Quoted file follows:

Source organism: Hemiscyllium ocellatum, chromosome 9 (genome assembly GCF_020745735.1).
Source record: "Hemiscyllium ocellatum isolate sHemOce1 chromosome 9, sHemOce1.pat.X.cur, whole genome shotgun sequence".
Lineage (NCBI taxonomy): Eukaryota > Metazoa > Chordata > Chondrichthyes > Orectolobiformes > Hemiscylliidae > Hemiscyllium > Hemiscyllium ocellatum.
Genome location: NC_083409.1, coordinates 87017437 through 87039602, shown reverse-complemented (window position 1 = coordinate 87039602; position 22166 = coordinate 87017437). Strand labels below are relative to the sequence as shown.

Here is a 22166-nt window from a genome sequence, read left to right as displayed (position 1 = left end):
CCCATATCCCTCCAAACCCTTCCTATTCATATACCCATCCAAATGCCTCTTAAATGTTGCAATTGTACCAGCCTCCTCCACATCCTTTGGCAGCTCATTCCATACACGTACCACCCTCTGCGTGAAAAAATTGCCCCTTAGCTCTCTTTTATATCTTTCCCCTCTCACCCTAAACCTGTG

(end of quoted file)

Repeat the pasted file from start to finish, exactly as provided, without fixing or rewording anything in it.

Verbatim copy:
Source organism: Hemiscyllium ocellatum, chromosome 9 (genome assembly GCF_020745735.1).
Source record: "Hemiscyllium ocellatum isolate sHemOce1 chromosome 9, sHemOce1.pat.X.cur, whole genome shotgun sequence".
Lineage (NCBI taxonomy): Eukaryota > Metazoa > Chordata > Chondrichthyes > Orectolobiformes > Hemiscylliidae > Hemiscyllium > Hemiscyllium ocellatum.
Genome location: NC_083409.1, coordinates 87017437 through 87039602, shown reverse-complemented (window position 1 = coordinate 87039602; position 22166 = coordinate 87017437). Strand labels below are relative to the sequence as shown.

Here is a 22166-nt window from a genome sequence, read left to right as displayed (position 1 = left end):
CCCATATCCCTCCAAACCCTTCCTATTCATATACCCATCCAAATGCCTCTTAAATGTTGCAATTGTACCAGCCTCCTCCACATCCTTTGGCAGCTCATTCCATACACGTACCACCCTCTGCGTGAAAAAATTGCCCCTTAGCTCTCTTTTATATCTTTCCCCTCTCACCCTAAACCTGTG